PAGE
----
In most cases, you can treat shin splints with simple self-care steps:
- Rest. Avoid activities that cause pain, swelling or discomfort — but don't give up all physical activity. While you're healing, try low-impact exercises, such as swimming, bicycling or water running.
- Ice the affected area. Apply ice packs to the affected shin for 15 to 20 minutes at a time, four to eight times a day for several days. To protect your skin, wrap the ice packs in a thin towel.
- Take an over-the-counter pain reliever. Try ibuprofen (Advil, Motrin IB, others), naproxen sodium (Aleve) or acetaminophen (Tylenol, others) to reduce pain.
Resume your usual activities gradually. If your shin isn't completely healed, returning to your usual activities may cause continued pain.
Jan. 25, 2014
- Frontera WR, et al. Essentials of Physical Medicine and Rehabilitation: Musculoskeletal Disorders, Pain, and Rehabilitation. 2nd ed. Philadelphia, Pa.: Saunders Elsevier; 2008. http://www.mdconsult.com/das/book/body/208746819-6/0/1678/0.html. Accessed July 19, 2013.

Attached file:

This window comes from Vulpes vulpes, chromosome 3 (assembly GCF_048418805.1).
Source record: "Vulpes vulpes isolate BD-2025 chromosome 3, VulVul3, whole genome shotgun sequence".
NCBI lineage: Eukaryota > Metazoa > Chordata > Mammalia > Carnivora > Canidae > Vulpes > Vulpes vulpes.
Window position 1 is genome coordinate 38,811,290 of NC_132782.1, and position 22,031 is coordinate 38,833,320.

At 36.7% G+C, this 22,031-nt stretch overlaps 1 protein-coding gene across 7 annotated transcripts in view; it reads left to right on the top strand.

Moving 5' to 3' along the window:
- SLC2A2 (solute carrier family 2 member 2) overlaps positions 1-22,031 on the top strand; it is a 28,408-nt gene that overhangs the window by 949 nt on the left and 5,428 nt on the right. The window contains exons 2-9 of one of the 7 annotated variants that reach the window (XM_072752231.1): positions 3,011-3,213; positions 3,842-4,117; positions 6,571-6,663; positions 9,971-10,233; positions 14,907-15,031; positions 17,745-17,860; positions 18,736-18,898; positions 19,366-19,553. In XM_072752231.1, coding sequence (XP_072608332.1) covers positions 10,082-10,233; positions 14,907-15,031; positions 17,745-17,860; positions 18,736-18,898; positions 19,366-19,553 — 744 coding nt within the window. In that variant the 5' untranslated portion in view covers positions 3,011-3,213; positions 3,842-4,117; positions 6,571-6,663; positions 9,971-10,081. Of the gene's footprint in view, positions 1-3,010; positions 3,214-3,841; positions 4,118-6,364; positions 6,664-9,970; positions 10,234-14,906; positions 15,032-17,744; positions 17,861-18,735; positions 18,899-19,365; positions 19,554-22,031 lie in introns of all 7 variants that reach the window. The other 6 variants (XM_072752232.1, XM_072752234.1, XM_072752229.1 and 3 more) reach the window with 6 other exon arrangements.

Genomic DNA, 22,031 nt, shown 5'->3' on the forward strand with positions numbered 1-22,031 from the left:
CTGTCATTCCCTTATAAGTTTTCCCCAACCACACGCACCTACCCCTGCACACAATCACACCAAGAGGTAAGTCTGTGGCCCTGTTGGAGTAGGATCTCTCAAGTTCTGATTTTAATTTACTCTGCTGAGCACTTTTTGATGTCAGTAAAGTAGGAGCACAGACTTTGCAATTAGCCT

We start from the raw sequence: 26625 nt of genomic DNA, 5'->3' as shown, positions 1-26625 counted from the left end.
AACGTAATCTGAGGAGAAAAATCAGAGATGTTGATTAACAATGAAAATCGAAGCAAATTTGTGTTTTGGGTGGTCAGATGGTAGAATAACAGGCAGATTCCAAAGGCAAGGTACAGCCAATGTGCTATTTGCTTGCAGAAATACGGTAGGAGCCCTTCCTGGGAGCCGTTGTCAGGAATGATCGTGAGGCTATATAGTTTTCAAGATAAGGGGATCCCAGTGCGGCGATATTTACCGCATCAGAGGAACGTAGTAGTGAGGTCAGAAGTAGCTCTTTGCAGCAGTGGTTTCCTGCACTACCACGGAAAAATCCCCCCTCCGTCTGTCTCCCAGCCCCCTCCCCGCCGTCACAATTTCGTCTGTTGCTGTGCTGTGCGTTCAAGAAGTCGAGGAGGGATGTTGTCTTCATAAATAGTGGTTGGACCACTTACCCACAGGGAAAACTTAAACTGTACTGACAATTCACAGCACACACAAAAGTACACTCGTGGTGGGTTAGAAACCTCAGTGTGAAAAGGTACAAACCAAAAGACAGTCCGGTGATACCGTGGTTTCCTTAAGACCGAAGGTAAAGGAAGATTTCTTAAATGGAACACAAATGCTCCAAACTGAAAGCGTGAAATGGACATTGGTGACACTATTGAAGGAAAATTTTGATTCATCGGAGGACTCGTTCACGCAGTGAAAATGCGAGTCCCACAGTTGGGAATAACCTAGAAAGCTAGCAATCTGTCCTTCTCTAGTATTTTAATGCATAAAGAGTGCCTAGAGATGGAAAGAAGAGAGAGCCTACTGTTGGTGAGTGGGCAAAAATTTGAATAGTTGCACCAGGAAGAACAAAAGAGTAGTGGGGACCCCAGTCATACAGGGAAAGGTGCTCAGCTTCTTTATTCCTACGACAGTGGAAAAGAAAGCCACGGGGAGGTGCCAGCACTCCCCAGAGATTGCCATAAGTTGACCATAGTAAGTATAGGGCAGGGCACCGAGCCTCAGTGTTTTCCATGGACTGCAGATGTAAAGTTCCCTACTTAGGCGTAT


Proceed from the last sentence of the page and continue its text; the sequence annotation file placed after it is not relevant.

- DeLee JC, et al. DeLee & Drez's Orthopaedic Sports Medicine: Principles and Practice. 3rd ed. Philadelphia, Pa.: Saunders Elsevier; 2010. http://www.mdconsult.com/books/about.do?about=true&eid=4-u1.0-B978-1-4160-3143-7..X0001-2--TOP&isbn=978-1-4160-3143-7&uniqId=230100505-57. Accessed July 19, 2013.
- Callahan LR. Overview of running injuries of the lower extremity. http://www.uptodate.com/home. Accessed July 19, 2013.
- Shin splints. American Academy of Orthopaedic Surgeons. http://orthoinfo.aaos.org/topic.cfm?topic=A00407. Accessed July 19, 2013.
- Shin splints. The Merck Manuals: The Merck Manual for Healthcare Professionals. http://www.merckmanuals.com/professional/injuries_poisoning/sports_injury/shin_splints.html?qt=shin splints&alt=sh. Accessed July 19, 2013.